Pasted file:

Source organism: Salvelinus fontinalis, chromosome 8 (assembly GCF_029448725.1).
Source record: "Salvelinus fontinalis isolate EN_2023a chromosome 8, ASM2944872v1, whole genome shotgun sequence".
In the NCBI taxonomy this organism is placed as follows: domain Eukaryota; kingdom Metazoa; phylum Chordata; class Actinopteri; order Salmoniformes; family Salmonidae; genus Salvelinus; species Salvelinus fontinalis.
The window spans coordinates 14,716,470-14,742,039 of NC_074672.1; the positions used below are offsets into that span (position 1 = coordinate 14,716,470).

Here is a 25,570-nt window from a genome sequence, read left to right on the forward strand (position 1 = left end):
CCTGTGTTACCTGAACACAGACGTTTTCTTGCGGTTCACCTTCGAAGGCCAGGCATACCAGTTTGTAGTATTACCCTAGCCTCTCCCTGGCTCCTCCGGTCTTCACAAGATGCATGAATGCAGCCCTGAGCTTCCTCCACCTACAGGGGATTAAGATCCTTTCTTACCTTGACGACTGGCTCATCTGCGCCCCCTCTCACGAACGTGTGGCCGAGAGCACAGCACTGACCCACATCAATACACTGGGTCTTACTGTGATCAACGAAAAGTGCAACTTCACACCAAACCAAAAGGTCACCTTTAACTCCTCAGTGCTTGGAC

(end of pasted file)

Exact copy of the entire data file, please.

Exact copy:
Source organism: Salvelinus fontinalis, chromosome 8 (assembly GCF_029448725.1).
Source record: "Salvelinus fontinalis isolate EN_2023a chromosome 8, ASM2944872v1, whole genome shotgun sequence".
In the NCBI taxonomy this organism is placed as follows: domain Eukaryota; kingdom Metazoa; phylum Chordata; class Actinopteri; order Salmoniformes; family Salmonidae; genus Salvelinus; species Salvelinus fontinalis.
The window spans coordinates 14,716,470-14,742,039 of NC_074672.1; the positions used below are offsets into that span (position 1 = coordinate 14,716,470).

Here is a 25,570-nt window from a genome sequence, read left to right on the forward strand (position 1 = left end):
CCTGTGTTACCTGAACACAGACGTTTTCTTGCGGTTCACCTTCGAAGGCCAGGCATACCAGTTTGTAGTATTACCCTAGCCTCTCCCTGGCTCCTCCGGTCTTCACAAGATGCATGAATGCAGCCCTGAGCTTCCTCCACCTACAGGGGATTAAGATCCTTTCTTACCTTGACGACTGGCTCATCTGCGCCCCCTCTCACGAACGTGTGGCCGAGAGCACAGCACTGACCCACATCAATACACTGGGTCTTACTGTGATCAACGAAAAGTGCAACTTCACACCAAACCAAAAGGTCACCTTTAACTCCTCAGTGCTTGGAC